In June, I'm participating in a panel discussion on direct mail strategies at the annual New England Direct Marketing Association conference....

Our obligation is to focus on what's new -- or what's changed in the last few years. Some would argue that the big news is technology -- more sophisticated data management, variable data printing and electronic response options, among others. But I see some other changes and would love feedback on what you see as well.
Among my observations:
* When I started in this business 10 years ago, 3% response rates were common. Now we do table dances when we get 1%.
* In B2B, getting responses just isn't enough. I see a growing demand not just for leads, but for qualified leads. And not just qualified leads, but for a complete tracking and accountability process that records the source of each lead and assesses its value.
* Again in B2B, copywriters are being ask to supplement traditional copy (letters, brochures, e-mail, etc.) with more substantial content, such as reports, white papers and articles, that can be used as offers to attract response.
* In both B2C and B2B, I see a greater effort to integrate direct mail and web strategy. Sure, "integration" has been a buzzword for years. But for most of those years, it tended to be little more than buzz. Today, I see more real action, more real effort to coordinate direct mail campaigns with either short-term landing pages or long-term web content development plans.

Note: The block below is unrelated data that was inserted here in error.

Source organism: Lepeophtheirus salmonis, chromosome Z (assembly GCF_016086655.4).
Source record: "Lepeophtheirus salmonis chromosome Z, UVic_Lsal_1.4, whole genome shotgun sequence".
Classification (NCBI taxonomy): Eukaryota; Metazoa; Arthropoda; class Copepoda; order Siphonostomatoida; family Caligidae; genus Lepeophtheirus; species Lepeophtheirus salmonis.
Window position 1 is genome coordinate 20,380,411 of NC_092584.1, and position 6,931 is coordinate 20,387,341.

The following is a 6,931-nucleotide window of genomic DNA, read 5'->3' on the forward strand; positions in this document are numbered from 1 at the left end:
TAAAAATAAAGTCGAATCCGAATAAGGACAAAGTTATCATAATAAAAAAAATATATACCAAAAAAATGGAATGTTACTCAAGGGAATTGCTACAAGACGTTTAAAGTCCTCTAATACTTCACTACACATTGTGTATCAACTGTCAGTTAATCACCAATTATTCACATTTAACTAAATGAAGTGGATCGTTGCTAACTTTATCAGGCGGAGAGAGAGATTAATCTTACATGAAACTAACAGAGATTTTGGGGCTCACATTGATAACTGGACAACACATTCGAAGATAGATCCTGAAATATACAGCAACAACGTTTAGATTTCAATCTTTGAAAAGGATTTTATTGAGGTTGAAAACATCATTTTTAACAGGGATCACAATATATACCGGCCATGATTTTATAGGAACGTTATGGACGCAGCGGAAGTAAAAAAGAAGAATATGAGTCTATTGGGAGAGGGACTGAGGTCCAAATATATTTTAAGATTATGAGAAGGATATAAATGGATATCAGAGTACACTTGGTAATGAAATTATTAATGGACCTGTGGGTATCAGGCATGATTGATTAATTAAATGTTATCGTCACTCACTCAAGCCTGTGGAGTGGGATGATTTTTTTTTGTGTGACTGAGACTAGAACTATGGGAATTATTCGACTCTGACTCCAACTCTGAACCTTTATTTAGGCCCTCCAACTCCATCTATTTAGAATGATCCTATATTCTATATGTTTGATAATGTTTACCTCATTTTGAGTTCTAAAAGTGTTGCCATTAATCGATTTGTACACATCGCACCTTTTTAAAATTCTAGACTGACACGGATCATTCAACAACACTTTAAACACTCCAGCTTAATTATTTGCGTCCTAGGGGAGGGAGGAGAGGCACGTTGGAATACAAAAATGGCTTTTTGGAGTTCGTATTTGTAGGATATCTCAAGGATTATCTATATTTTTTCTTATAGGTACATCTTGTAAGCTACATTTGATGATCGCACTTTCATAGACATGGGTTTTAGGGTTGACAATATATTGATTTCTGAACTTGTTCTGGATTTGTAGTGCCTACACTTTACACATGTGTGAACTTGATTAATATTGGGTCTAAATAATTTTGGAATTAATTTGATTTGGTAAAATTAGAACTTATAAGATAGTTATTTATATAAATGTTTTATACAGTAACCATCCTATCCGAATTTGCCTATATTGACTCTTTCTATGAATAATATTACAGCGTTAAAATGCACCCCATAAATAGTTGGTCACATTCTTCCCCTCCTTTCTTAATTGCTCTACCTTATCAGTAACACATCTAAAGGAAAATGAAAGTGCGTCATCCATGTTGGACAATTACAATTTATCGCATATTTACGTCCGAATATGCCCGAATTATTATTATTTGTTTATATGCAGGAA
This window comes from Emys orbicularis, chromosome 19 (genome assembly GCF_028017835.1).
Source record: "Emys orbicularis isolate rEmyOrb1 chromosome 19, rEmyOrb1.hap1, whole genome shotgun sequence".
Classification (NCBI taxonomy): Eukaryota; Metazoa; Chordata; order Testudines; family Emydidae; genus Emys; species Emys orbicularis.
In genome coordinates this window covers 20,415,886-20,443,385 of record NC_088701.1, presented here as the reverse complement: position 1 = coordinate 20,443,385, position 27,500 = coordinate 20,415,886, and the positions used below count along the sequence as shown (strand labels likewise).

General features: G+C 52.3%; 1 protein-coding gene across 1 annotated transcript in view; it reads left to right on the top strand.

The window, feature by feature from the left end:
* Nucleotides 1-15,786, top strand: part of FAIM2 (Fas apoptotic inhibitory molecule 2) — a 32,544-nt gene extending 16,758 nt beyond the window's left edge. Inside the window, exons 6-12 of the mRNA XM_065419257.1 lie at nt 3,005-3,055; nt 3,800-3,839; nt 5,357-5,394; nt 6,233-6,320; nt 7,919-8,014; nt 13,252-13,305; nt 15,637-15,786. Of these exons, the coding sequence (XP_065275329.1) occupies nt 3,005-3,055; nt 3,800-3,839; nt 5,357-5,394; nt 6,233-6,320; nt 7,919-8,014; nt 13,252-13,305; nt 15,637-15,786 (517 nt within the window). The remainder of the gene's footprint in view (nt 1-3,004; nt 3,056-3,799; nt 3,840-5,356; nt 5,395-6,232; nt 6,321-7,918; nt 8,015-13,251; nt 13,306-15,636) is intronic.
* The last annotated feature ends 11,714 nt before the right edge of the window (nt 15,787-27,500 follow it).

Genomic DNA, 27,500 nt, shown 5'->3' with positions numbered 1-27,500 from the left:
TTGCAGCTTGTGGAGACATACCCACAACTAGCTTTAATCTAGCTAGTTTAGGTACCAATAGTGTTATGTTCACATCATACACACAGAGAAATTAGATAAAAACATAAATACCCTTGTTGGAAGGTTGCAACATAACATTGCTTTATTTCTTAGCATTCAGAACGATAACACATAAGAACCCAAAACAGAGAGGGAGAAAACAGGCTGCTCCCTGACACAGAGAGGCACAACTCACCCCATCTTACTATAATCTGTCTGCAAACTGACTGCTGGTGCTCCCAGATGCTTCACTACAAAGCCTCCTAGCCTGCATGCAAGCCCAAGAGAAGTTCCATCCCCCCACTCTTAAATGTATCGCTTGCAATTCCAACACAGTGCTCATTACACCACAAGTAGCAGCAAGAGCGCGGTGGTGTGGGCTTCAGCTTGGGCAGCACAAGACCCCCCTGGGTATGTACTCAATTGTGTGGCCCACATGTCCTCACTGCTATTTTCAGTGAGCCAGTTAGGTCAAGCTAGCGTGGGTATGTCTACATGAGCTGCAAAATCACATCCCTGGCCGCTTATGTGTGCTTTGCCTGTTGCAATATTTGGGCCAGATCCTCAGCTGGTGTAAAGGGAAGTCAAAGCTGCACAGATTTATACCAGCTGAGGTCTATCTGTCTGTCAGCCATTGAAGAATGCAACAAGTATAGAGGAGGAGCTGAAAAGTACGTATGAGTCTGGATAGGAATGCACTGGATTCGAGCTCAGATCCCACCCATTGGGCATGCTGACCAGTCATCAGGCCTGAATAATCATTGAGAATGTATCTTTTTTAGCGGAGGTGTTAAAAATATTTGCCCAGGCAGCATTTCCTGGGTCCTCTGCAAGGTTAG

I'm sure there have been plenty of other changes I've neglected to write down. What do you see? Is it the same old direct mail in a flashier package? Or have you witnessed more substantial changes in the last 5 - 10 years?

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Jonathan Kranz is the author of Writing Copy for Dummies and a copywriting veteran now in his 21st year of independent practice. A popular and provocative speaker, Jonathan offers in-house marketing writing training sessions to help organizations create more content, more effectively.

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Twitter: @jonkranz